An appeal of a ruling to set aside a $10.9 million jury verdict and hold a new trial for former Miami Dolphins standout O.J. McDuffie has been sidelined another six months amid a lawyer’s charges Miami-Dade Circuit Judge Michael Genden broke rules governing impartiality and fairness.
The retired football star’s lawyers asked Genden to disqualify himself after learning he called a defense attorney twice in late May asking for documents without notifying them. The state Code of Judicial Conduct prohibits one-sided communication by a judge in an active case, McDuffie’s attorneys maintain.
“It is both a delicate and difficult matter to request the disqualification of a trial court — but most respectfully these ex parte communications with defendant’s appellate counsel as well as the request that was conveyed in each require the court to disqualify itself from proceeding further,” said the motion by Miami appellate attorney Joel Eaton of Podhurst Orseck.
Soon afterward, one of McDuffie’s attorneys, Stuart Ratzan of the Ratzan Law Group in Miami, asked Genden to also disqualify himself in an unrelated tobacco lawsuit citing his client’s fear that she would not receive a fair and impartial trial “due to the judge’s conduct and history of antagonism” toward Ratzan in the McDuffie case.
Genden denied both motions, and McDuffie’s legal team asked the Third District Court of Appeal to intervene.
A jury in May 2010 awarded McDuffie $11.5 million in damages against former team doctor John Uribe, and Genden reduced the amount. McDuffie ruptured ligaments in his left big toe during a 1999 game but said he initially was not told how severe the injury was; he played four more games while getting shots to numb the pain.
In September 2010 Genden ordered a new trial, agreeing with Uribe’s lawyers that McDuffie’s lawyers improperly used a medical textbook as evidence, referred to steroid injections without any evidence that Uribe gave McDuffie such shots and engaged in “egregious misconduct” during closing arguments.
McDuffie appealed, and the Third DCA told Genden a week before oral arguments were scheduled May 15 to amend his order “specifying each of the particular and specific grounds” for granting the new trial.
The motion to disqualify in the smoker lawsuit details an uneasy relationship between the judge and Ratzan. Juana Gonzalez, Ratzan’s client, is suing R.J. Reynolds Tobacco Co. and others in the death of her cigarette-smoking husband, Agustin.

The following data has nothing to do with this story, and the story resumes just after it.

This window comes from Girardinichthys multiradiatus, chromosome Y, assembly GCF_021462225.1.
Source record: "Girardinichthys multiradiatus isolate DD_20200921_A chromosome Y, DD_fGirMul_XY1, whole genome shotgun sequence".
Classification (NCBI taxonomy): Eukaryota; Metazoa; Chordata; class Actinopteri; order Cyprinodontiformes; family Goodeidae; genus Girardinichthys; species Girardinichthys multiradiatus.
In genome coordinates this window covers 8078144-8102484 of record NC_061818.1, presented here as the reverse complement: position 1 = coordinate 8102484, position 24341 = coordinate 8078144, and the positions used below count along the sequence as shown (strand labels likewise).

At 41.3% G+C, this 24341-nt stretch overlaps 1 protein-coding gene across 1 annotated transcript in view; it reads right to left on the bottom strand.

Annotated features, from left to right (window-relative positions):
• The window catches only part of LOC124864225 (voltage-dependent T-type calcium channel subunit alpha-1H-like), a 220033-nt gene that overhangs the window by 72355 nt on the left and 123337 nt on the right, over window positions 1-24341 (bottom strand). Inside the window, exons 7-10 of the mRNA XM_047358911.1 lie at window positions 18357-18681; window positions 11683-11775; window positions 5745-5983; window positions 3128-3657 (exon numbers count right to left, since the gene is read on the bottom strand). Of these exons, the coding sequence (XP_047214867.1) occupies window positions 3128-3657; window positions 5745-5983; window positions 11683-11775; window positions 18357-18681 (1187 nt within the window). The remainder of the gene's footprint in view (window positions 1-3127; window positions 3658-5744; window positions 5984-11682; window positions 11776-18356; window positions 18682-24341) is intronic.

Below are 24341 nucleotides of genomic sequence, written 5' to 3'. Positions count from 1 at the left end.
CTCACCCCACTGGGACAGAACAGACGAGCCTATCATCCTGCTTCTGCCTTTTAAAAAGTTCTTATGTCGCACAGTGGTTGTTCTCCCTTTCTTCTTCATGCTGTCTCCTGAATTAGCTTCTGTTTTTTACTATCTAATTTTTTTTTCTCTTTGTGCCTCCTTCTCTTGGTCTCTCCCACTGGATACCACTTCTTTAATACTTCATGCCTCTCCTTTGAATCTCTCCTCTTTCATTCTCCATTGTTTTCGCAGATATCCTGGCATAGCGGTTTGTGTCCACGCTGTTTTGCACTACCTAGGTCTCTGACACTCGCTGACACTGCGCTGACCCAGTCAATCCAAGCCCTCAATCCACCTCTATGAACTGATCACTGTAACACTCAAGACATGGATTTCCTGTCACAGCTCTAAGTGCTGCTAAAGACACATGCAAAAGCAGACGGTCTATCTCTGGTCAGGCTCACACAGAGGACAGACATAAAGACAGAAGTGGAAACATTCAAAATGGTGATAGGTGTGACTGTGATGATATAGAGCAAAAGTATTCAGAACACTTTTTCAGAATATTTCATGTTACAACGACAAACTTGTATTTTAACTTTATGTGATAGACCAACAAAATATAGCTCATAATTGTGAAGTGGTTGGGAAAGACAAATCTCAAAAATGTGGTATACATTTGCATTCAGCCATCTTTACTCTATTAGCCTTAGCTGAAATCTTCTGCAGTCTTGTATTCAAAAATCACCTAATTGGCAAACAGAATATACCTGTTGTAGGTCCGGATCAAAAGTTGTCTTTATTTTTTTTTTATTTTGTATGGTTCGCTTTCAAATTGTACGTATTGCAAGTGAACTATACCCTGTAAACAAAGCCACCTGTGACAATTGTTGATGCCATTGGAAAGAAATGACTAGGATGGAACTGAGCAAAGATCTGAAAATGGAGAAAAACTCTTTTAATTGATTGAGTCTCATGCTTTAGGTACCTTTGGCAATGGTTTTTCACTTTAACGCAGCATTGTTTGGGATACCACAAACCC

Ratzan’s motion said the McDuffie legal team filed its motion for Genden to disqualify himself May 30 before the judge filed his revised order, again citing Ratzan’s “egregious misconduct.” Ratzan said Genden dated his order May 29, “which had the effect of making it at least look as if the verbatim order had been entered before Mr. Ratzan and his co-counsel filed their motion.”
Although it’s not unusual for a judge to adopt an order drafted by one side, Eaton strenuously objected in an appellate motion to strike Genden’s second new trial order.
“The trial court did not write a single word of it. Every word in the highly argumentative 31-page order was written by defendant’s appellate counsel more than a year and seven months ago,” he wrote.
The motion in the tobacco case also said McDuffie’s trial team accused Genden of improperly passing a note to Uribe’s lawyers, Charles Michael Hartz of George Hartz & Lundeen in Coral Gables and Wendy Lumish of Carlton Fields, during Ratzan’s closing argument. The attorneys did not respond to requests for comment by deadline.
Genden said the note concerned only how much time Ratzan had to finish his closing, the motion said, but months later a “red-faced” Genden told one of Ratzan’s colleagues he was still waiting for Ratzan to apologize.
The McDuffie motion said Genden called attorneys on both sides of the case May 16 and asked Uribe’s lawyer to send copies of both the September 2010 new trial order and the proposed defense order from a month earlier. The next day he asked for a copy of a post-trial transcript and made ex parte phone calls to the defense May 21 and May 22, McDuffie’s attorneys contend, citing email they received from the defense.
The August 2010 proposed order from the defense said Ratzan engaged in “a series of highly inflammatory and prejudicial comments disparaging Dr. Uribe, the defense’s witnesses and defense counsel and his arguments.”
Ratzan, an accompanying defense memo said, “made at least 26 improper comments maligning the defense’s theory and witnesses” in violation of Florida law and the Rules of Professional Conduct.
McDuffie’s attorneys, including Herman Russamanno of Russomanno & Borrello in Miami, complained Genden’s amended new trial order was a copy of the defense’s 2010 draft order, showed no “independent judgment” on his part and was produced after he should have disqualified himself. They asked the Third District to strike the order. An appellate panel denied the motion Friday and gave the lawyers 45 days to rebrief the original appeal. Oral arguments are now scheduled for Nov. 7.
The McDuffie team also asked for a writ of prohibition to remove Genden from the case altogether. The panel gave Uribe’s lawyers and Genden 20 days to respond.
Genden was rated highly qualified or qualified by 90 percent of the responding attorneys in a 2010 Dade County Bar Association poll. He was re-elected without opposition that year.
McDuffie, a wide receiver, was the Dolphins’ first-round draft choice out of Penn State in 1993. His 90 receptions in 1998 led the National Football League. He retired in 2000.